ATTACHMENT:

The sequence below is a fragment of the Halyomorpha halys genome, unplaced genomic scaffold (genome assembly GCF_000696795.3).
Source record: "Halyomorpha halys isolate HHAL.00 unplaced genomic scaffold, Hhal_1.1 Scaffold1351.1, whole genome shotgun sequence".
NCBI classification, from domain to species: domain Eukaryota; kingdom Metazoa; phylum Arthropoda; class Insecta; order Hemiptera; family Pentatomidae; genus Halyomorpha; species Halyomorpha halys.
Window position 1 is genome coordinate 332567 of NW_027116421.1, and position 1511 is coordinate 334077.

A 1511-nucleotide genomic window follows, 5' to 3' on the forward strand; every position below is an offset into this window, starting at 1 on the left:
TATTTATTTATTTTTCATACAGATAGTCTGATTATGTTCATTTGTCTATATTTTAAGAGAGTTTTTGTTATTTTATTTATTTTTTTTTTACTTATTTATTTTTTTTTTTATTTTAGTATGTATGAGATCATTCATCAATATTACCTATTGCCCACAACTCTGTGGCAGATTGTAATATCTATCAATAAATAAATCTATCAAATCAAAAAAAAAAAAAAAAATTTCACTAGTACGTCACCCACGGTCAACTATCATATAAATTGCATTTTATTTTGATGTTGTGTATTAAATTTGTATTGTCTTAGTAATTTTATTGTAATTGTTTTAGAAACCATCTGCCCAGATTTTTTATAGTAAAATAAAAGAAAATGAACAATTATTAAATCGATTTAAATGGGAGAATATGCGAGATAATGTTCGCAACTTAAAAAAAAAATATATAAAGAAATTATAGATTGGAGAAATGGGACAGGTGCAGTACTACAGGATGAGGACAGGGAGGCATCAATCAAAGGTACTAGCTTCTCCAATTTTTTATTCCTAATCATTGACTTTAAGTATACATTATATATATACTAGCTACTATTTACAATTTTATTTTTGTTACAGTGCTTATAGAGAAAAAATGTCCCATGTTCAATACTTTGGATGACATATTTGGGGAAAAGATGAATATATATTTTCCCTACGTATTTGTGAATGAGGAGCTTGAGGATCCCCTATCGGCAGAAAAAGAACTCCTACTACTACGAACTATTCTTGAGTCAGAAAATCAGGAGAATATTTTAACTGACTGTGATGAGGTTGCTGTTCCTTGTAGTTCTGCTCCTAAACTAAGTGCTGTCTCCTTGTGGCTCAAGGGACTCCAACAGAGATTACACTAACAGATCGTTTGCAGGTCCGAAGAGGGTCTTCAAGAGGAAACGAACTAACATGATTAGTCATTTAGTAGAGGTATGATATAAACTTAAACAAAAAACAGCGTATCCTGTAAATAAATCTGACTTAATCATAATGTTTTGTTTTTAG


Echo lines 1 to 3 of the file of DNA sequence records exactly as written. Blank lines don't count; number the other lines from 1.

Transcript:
The sequence below is a fragment of the Halyomorpha halys genome, unplaced genomic scaffold (genome assembly GCF_000696795.3).
Source record: "Halyomorpha halys isolate HHAL.00 unplaced genomic scaffold, Hhal_1.1 Scaffold1351.1, whole genome shotgun sequence".
NCBI classification, from domain to species: domain Eukaryota; kingdom Metazoa; phylum Arthropoda; class Insecta; order Hemiptera; family Pentatomidae; genus Halyomorpha; species Halyomorpha halys.